Monday, October 18, 2010
Could It Have Been Me?
Passing by on numerous occasions, I had never paid any great attention to the outer facade. Entering the main door, I was greeted by a uniformed gentleman.
“How are you today?”
Friendly enough it seemed. “I am doing ok, and you? My name is (you know what it is)
“Hello, they call me Webster.”
“I am doing a writing exercise for a class and part of the experiment calls for me to observe a place or situation that was new to me”. (Ok, “a class” can be just one person, can’t it?) “I should be finished within thirty minutes”.
“That’s fine. I will leave you at it then”.
I took a seat in one of the several nondescript vinyl upholstered stools. The room was brightly lit and with no windows. There could hardly be any differentiation between day and night. Eggshell colored walls enclosed the room towering upward three times the height of normal. The number of people was sparse. No conversation indicated that anyone was familiar with the other. A monotonous stare affixed to each as if they were unaware of the person in close proximity. Do they know or feel as if they are being held prisoner. Do they even have the will power to live and thrive outside these walls, or has the routine welded itself into their being so that what was once an individual is following the same motions as the gang. Minutes, for me, seemed like hours. How did they feel about time? A large clock fastened high on the south wall might as well not been there. No one seemed to check for the time of day. My upbeat mood was shot for the day. I didn’t like this place. How had I missed all this? Could I have just as easily been part of this bunch? Each one is a decent human being and I in no way draw a conclusion as to what is right or wrong. What would I do?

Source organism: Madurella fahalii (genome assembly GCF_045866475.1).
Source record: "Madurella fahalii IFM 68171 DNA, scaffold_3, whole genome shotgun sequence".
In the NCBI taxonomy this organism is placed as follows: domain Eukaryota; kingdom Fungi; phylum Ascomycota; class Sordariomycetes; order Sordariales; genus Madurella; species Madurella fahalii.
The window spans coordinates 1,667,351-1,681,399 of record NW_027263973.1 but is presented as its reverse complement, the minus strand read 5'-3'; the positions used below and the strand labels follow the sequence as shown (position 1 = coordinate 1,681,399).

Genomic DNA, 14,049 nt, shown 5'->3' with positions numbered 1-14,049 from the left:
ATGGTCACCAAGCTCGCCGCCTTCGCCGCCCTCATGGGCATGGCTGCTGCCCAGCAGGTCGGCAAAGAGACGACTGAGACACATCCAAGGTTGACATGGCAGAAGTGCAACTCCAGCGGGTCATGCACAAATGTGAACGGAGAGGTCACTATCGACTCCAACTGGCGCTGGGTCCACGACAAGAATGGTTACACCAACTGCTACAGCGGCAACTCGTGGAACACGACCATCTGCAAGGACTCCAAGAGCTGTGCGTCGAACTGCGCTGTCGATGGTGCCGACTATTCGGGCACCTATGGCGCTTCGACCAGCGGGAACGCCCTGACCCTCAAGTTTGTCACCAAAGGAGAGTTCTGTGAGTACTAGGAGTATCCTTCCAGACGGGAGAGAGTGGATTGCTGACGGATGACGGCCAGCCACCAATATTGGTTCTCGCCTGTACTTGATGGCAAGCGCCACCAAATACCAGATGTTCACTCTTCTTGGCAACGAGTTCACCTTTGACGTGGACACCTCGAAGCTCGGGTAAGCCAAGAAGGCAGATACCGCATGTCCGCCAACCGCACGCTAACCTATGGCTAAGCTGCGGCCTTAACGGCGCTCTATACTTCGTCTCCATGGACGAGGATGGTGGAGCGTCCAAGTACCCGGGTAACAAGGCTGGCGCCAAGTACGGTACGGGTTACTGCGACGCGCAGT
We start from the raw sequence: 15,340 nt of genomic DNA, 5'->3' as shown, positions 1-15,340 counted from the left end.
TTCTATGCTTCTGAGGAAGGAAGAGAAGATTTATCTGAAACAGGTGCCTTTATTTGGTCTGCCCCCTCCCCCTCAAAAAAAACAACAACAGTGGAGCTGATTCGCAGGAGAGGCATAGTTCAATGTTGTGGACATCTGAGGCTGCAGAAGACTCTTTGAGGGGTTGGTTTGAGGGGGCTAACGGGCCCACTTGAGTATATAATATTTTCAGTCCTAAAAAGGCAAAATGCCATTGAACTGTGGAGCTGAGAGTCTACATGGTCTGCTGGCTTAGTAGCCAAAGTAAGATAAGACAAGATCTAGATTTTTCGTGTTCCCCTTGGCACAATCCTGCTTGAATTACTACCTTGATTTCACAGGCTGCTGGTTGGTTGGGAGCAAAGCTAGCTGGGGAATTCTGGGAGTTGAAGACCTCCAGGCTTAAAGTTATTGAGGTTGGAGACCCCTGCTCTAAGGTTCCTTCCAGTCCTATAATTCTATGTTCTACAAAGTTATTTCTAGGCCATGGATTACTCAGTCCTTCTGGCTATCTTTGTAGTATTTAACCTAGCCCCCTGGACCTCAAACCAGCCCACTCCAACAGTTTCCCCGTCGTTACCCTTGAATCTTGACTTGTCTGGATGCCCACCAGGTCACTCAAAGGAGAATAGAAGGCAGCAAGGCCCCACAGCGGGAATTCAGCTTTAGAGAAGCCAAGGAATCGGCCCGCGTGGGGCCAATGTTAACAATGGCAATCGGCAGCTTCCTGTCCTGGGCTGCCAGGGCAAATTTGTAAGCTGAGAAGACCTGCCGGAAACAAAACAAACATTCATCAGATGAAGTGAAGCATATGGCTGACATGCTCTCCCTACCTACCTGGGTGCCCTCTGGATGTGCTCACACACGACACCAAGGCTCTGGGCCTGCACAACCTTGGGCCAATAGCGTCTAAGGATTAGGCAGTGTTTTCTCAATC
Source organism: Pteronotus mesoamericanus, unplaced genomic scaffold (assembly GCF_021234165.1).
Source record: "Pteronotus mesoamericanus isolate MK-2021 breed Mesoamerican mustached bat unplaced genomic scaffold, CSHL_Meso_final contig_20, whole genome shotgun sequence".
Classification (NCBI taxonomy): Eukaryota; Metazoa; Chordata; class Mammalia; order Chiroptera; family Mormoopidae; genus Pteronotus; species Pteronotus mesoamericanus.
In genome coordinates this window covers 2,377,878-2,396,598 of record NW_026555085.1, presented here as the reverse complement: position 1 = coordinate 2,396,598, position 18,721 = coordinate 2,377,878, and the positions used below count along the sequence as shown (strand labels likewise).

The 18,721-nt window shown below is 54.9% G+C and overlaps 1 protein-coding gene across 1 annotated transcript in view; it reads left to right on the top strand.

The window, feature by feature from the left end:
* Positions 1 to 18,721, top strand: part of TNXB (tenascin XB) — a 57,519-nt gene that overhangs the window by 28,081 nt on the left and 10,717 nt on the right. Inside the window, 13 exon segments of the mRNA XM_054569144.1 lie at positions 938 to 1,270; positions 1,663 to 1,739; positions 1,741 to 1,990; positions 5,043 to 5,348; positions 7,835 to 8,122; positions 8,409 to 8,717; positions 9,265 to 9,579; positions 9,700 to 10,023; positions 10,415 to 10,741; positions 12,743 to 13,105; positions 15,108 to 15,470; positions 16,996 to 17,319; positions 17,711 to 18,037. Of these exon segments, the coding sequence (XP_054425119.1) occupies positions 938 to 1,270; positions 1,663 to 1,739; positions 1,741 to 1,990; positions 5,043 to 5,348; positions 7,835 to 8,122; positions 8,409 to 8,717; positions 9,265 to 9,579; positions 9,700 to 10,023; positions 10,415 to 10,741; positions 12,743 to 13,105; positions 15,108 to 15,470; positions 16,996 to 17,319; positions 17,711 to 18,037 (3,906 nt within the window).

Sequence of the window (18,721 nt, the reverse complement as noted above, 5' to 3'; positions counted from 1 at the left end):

My sentence ended after what seemed much longer than thirty minutes. I had the option and ability to get up and walk out. I did.
“Thanks you Mister Webster. Time for me to be getting on down the road. I appreciate your hospitality.” He opened the door ahead of me and I couldn’t pass through quick enough.
“Come back anytime”. Mr. Webster’s grin had no indication of true intent.
“Sure thing”. I touched the visor of my cap.
The roar of my truck’s diesel engine eased a soothing effect over my fading anxiety. I was leaving. I wondered when their stay would be ending. The power steering belt gave a whining screech as I turned to leave the parking area and I glanced up at the stark sign marking the location. Casino